Numbers don’t lie—do you think Kareem Abdul-Jabbar’s right?
It’s a tricky situation, navigating all these barroom hypothetical arguments about who’s done what and who was the best at whatever. But there are some things people are missing, when it comes to Scottie Pippen’s continued annihilation of the 2010-11 Chicago Bulls, and Kareem Abdul-Jabbar’s patronizing tsk-tsk’ing of Pippen after the former Bull dared compare LeBron James’potential legacy to that of Michael Jordan’s.
As you no doubt know, last week Pippen called his former teammate Michael Jordan “the greatest scorer to ever play the game,” before going on to point out that LeBron James “may be the greatest player to ever play the game.” Not, “LeBron James has already caught up to and/or passed Michael Jordan in terms of accomplishments,” but that he may someday be the greatest ever. Pippen’s right. No player with James’ skills and athleticism has ever graced the NBA. If he doesn’t retire as the best, then something will have gone wrong.
And though endless people took horrified offense at the thought of James and the sainted Jordan being referred to in the same breath, Kareem took umbrage at the first part of Pippen’s statement in an open letter to his Hall of Fame counterpart. That he was the greatest scorer ever when, how dare you, Kareem scored more points than anyone in NBA history.
Kareem couches this personal offense with one buried mention (signing his open letter to Pippen with “Affectionately, Kareem Abdul-Jabbar, NBA’s All-Time Leading Scorer”; Jordan holds the NBA’s best per-game scoring average) after several paragraphs spent building up the accomplishments of Wilt Chamberlain and Bill Russell. Kareem wants to know why Jordan never averaged 50 in a season, nor dropped a hundred in a game, like Wilt did. He wants to know why Jordan never managed 11 rings, as Russell did.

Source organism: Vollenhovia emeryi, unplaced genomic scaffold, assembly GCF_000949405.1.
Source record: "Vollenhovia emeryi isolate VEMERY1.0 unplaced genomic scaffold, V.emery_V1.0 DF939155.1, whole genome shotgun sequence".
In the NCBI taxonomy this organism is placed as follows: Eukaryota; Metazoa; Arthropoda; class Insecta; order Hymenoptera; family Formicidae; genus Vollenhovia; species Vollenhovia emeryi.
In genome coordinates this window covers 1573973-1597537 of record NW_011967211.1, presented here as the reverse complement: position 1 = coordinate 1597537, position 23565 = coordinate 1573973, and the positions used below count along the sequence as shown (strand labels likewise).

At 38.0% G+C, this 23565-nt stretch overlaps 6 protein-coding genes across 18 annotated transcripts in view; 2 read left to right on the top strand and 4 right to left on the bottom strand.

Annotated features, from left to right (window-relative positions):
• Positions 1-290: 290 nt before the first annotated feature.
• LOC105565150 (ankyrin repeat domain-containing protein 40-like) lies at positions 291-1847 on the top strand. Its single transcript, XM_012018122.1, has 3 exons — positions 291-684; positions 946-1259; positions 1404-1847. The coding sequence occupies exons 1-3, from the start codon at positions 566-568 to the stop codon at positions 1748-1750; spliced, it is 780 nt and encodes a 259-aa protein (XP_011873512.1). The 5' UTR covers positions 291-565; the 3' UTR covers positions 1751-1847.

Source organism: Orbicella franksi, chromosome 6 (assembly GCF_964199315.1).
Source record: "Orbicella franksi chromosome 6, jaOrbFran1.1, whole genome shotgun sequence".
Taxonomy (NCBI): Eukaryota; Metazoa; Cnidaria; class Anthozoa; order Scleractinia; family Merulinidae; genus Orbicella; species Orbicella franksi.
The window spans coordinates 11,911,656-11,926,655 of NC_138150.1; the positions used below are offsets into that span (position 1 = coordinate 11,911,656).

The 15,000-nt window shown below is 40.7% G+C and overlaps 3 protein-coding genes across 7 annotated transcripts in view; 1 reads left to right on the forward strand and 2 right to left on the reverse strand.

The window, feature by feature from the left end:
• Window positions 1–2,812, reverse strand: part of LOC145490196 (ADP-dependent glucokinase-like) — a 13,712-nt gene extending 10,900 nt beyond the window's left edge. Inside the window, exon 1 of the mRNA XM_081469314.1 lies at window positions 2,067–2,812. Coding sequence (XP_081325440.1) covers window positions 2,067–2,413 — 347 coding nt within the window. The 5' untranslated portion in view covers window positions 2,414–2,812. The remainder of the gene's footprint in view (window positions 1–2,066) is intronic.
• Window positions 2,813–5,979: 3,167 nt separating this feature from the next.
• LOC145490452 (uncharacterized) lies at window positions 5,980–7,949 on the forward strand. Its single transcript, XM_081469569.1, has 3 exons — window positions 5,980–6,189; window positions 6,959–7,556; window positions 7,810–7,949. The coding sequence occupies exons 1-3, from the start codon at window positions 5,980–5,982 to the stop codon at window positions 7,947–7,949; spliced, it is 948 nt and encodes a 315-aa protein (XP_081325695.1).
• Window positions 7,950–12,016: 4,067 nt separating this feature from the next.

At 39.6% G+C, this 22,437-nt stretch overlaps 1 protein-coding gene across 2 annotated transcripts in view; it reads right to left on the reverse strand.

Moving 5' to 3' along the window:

He also kind of wants to be a jerk about it.
“You obviously never saw Wilt Chamberlain play who undoubtedly was the greatest scorer this game has ever known. When did MJ ever average 50.4 points per game plus 25.7 rebounds? (Wilt in the 1962 season when blocked shot statistics were not kept). We will never accurately know how many shots Wilt blocked. Oh, by the way in 1967 and 68, Wilt was a league leader in assists. Did MJ ever score 100 points in a game? How many times did MJ score more than 60 points in a game? MJ led the league in scoring in consecutive seasons for 10 years but he did this in an NBA that eventually expanded into 30 teams vs. when Wilt played and there were only 8 teams.”
After rattling off this series of statistics, Abdul-Jabbar chides Pippen “to do a little homework before crowning Michael or LeBron with the title of best ever,” before reminding (?) Pippen that “the ring is the thing, and everything else is just statistics.” So, erm, why even bring up Chamberlain? Because Robert Horry and Steve Kerr have way more rings than Wilt, and everything else is just statistics, right?
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